Three Ways Your Bankruptcy Can Be DENIED

Bankruptcy can be denied
When declaring bankruptcy is a bad idea?
Bankruptcy can be denied

After you file bankruptcy, it is possible for your case to be denied.  Here at the Utah Bankruptcy Guy we put together our list of the top three ways your bankruptcy can be denied:

  1. You committed some type of fraud.  Meaning that you attempted to hide or falsify information. This could include not disclosing all of your property/assets, fraudulent transfers of money to outside sources before you filed and not disclosing the transfer, or providing false or untrue information on your bankruptcy paperwork. This situation could result in the court refusing to grant you a discharge for any of your debt.
  2. You took out a personal loan or accumulated other large amounts of consumer credit within the 90 days before filing your bankruptcy. Generally speaking, this situation might result in the denial of this specific debt from being discharged, but won’t necessarily impact the rest of your bankruptcy filing.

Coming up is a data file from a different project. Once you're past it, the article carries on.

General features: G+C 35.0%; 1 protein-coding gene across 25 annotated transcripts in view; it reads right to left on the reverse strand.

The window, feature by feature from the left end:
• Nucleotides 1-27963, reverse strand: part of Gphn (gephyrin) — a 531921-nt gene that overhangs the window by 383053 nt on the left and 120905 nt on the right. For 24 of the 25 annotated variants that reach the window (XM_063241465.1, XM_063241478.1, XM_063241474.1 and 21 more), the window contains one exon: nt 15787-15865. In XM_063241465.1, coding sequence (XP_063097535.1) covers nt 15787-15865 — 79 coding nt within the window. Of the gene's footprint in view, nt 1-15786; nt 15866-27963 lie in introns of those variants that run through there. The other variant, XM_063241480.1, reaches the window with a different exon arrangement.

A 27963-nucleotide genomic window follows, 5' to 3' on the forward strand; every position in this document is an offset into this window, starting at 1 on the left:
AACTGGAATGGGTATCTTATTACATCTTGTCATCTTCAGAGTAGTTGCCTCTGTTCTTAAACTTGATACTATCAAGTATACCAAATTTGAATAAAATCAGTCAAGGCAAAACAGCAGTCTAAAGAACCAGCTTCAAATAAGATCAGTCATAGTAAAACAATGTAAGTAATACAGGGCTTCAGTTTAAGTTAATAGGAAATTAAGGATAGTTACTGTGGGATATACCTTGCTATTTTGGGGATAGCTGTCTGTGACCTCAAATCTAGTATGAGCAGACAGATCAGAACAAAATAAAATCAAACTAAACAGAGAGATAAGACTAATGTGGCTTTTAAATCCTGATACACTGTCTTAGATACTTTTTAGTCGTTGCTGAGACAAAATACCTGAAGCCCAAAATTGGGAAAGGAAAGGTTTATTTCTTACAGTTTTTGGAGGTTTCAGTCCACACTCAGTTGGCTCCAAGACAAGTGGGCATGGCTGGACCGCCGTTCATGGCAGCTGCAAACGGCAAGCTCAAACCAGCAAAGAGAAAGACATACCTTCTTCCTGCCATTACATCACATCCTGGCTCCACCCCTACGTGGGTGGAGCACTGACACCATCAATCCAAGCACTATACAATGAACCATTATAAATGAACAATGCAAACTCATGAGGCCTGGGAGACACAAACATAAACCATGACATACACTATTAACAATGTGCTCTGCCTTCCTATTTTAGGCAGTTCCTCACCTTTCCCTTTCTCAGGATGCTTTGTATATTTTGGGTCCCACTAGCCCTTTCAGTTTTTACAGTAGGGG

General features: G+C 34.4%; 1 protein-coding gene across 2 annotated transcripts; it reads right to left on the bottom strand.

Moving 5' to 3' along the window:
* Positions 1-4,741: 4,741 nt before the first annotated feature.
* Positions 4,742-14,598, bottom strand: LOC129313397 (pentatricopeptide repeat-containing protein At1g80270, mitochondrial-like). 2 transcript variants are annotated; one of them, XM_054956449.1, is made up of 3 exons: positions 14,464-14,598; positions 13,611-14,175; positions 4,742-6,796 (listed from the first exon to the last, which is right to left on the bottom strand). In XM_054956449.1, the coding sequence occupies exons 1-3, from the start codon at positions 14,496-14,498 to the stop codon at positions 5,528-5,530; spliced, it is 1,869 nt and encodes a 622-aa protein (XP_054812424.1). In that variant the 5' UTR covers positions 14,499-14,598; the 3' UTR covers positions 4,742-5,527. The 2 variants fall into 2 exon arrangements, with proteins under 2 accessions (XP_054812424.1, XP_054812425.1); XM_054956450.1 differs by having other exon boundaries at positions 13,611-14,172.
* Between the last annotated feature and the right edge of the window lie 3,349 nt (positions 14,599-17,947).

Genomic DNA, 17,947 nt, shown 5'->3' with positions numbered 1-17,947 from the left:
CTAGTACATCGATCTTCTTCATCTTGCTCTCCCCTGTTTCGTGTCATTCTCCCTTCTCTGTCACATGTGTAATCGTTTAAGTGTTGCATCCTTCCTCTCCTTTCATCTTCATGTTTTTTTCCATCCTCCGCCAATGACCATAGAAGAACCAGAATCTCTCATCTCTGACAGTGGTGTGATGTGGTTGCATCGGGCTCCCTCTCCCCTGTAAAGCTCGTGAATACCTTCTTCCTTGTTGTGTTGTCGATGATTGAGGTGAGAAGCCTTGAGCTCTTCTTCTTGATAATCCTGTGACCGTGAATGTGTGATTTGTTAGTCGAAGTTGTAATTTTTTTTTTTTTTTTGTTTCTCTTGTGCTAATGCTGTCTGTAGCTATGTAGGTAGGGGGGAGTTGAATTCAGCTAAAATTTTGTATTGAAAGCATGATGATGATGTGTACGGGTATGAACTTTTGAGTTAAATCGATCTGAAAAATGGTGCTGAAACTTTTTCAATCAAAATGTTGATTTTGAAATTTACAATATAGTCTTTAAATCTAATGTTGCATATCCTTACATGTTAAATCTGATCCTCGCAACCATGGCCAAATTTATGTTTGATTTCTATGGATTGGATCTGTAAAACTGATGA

3. You fail to complete your Financial Management post filing course on time.

This list may make the process of filing for bankruptcy sound rather intimidating. You might be asking “well, how will I know if I did one of those things?” The first step is to ensure that you don’t go through this process alone. Hiring an attorney is your best defense to being greeted by unpleasant surprises in court. An experienced attorney will know what questions to ask you in order to ascertain if you might be in one of these categories, and how to help you safely navigate your bankruptcy filing. They will inform you of deadlines long before it is too late to save your case. Of course some of the responsibility falls on you to disclose the information your attorney requires and meet the deadlines set by the court. Remember: you are paying your attorney to be by your side and represent you in court. They are here to help and even if you’re embarrassed by choices you’ve made in the past or have ideas that you think might help your case, be sure to communicate fully with your attorney. They know the law much better than you do and have your best interest in mind!

Even before you retain an attorney, you can get a head start by reviewing your bills and bank statements to evaluate if you have any large debts or loans that were accumulated in the last 90 days. Be sure to disclose this information when you visit with the attorney of your choice and you’ll already be well on your way to a successful filing of your bankruptcy case.

Need help filing? Call us for a consultation to see what is in your best interest. 801-221-9911.

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